LIVE FROM APPS WORLD: Advice was provided for developers looking to secure venture capital funding at Apps World today, with a trio of participants from this sector detailing what they are looking for in their engagements with the developer community. Some pitfalls which need to be avoided were also highlighted.

According to Randeep Wilkhu, senior investment manager for T-Venture Holding: “What is really important is your business model. We like to see a clear strategy of where you want to take your idea or product, to turn it into a business that generates a return for all of us.” He continued: “Apps today don’t follow straightforward business models, they try to drive revenue from advertising and freemium models, and there are only a handful of them that have been really successful.”

Joe Neale, principal with m8 Capital, advised that honesty is usually the best policy: “If someone is going to invest in your company, they are going to do serious due diligence on your business. There is no point in coming in and saying things that are not true. It’s best to be honest upfront, and if you know your limitations, to propose solutions for these.” This sentiment was echoed by Wilkhu, who noted: “You really need to be really transparent with us, to tell is if there are gaps in there. It’s better for us to know, as those are the gaps we can help fill.”

Charles Pangrazi, a partner with Equity Plus Partners, argued that generating some early momentum in the app market is a vital tool to spark interest from potential investors. “It’s almost a catch 22: if you are making money before you go out and see someone about getting more money and raising investments, it’s great. The revenue model is proven, you’re on the way. But failing that, go and sign-up a big deal, or go and cosy up with Intel or Ericsson or Nokia, so they are putting it on their portal, because that says that you’ve sold this idea, you’ve proved this idea, and someone else likes it that matters.”

Pangrazi also noted that due to the fickle nature of the consumer app market, potential partners are now looking for something more solid to underpin their investments (echoing the earlier sentiment of BlackBerry Partners Fund, here). “It’s really, really hard to predict what is going to be the next killer consumer application. We’re looking for some enabling infrastructure, and we’re also looking at B2B and B2SME investments… We always look for ways to scale a business. If you are going to follow investment money, then more people are going to have to fit into that business, you are going to have to share the pie. So the business has to scale.”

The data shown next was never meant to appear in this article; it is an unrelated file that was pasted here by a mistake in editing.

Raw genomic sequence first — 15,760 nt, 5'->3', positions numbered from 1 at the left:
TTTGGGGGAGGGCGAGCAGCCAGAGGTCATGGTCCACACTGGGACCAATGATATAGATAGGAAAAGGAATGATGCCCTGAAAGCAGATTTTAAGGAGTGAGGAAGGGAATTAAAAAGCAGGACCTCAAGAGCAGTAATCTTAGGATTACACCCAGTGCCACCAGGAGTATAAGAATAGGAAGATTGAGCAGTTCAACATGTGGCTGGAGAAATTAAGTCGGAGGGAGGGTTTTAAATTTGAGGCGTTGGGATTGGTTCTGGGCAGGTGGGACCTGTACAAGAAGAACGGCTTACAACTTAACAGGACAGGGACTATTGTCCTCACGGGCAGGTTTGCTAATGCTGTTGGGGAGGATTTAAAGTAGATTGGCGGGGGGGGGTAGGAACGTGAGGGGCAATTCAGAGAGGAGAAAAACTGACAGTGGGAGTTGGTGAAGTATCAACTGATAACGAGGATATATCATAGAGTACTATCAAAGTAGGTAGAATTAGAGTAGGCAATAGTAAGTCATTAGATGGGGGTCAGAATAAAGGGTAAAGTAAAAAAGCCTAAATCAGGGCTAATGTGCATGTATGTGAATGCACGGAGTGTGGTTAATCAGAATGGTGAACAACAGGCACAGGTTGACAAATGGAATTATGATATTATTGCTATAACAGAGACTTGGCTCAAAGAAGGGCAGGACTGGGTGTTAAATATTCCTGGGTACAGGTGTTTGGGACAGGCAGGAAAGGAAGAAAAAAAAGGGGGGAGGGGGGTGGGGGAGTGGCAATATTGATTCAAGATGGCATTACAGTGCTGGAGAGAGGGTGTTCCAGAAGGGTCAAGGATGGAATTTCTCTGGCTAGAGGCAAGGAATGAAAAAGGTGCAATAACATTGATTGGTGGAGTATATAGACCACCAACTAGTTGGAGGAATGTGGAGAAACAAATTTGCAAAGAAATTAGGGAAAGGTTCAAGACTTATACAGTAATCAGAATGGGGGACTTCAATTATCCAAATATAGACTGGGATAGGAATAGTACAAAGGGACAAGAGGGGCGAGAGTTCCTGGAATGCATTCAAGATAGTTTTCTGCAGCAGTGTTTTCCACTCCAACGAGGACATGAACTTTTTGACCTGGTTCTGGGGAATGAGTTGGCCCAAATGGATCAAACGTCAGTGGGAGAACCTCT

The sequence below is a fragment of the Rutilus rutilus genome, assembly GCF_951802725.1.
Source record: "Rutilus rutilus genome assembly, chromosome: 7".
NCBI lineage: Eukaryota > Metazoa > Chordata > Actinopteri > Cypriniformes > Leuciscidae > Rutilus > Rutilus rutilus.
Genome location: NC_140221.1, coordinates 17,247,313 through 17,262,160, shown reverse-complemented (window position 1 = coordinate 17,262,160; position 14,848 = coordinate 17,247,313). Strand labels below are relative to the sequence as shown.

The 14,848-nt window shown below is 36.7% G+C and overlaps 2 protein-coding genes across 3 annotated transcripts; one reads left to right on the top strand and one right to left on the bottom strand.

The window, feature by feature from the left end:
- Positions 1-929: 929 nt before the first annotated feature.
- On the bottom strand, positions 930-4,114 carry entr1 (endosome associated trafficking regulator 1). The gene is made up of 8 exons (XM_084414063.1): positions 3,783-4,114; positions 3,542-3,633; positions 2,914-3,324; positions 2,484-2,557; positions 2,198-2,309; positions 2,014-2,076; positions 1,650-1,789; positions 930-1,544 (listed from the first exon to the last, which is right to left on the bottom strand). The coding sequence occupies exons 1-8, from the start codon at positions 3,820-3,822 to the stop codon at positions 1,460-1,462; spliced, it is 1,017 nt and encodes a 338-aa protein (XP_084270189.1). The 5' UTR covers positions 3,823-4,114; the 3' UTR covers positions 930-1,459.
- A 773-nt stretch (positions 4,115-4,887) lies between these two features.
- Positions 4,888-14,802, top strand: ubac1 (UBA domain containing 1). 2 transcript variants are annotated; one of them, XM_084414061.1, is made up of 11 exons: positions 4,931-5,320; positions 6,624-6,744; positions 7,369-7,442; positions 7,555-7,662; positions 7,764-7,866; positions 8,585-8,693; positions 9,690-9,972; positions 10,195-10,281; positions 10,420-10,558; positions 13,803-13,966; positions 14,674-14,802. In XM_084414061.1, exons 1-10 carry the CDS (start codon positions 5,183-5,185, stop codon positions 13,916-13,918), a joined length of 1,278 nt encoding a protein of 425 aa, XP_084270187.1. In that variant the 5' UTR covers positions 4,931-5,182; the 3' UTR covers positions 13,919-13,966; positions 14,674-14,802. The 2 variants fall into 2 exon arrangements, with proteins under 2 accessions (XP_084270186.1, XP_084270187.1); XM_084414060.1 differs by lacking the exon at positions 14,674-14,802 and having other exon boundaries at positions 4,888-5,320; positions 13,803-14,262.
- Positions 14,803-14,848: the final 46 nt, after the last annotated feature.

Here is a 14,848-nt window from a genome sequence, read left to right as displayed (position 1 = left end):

The shift in focus toward apps other than pure-play consumer propositions was also highlighted by T-Ventures’ Wilkhu, who said that his company’s focus is increasingly on products that fall into more easily monetisable categories, including enterprise products. Other areas of potential highlighted by the panel included high-value consumer applications such as m-health and m-learning applications for children, and opportunities presented by NFC contactless commerce technology. Tablet devices could also present a possible growth area, it was noted: “I haven’t seen a huge amount of really interesting things across Europe for the tablet formats. I don’t know if that’s because people are unsure that this is something they are ready to focus on, but it’s something that would really, really interest me,” said Neale.

Neale was also clear as to which area he believes developers should stay away from: “In my opinion, across all technologies, music is completely over-hyped, its overblown, it’s incredibly difficult. Look at the situation that Spotify is in. I think that Spotify is a fantastic solution, but it’s obviously not doing what they thought it would do. You see a lot of companies getting into the music space, it’s so crowded. There is so much legality, I have friends who are music lawyers who struggle to understand. If I was an entrepreneur, I’d stay away from that area,” he said.

Finally, the relationship between developers and potential investors was identified as a key focus, with Pangrazi noting: “We look at the person — how they present themselves beyond the idea is really important. We’re looking for integrity and passion, and we are looking to see that you are serious about the hard road to being an entrepreneur.” This was confirmed by Neale, who argued that: “You really have to be on your guard, about how you present yourself and how you are coming across, as the smallest indecent can put off the VCs.” But the same is also true in reverse: “You, the entrepreneur, are looking to choose the person you are going to work with, who you can’t get rid of. So you need to make sure that you like that person,” said Neale. Pangrazi agreed: “You are going to be together with whoever is funding this for a long time, so don’t treat this as a transaction. Treat this as a long-term relationship.”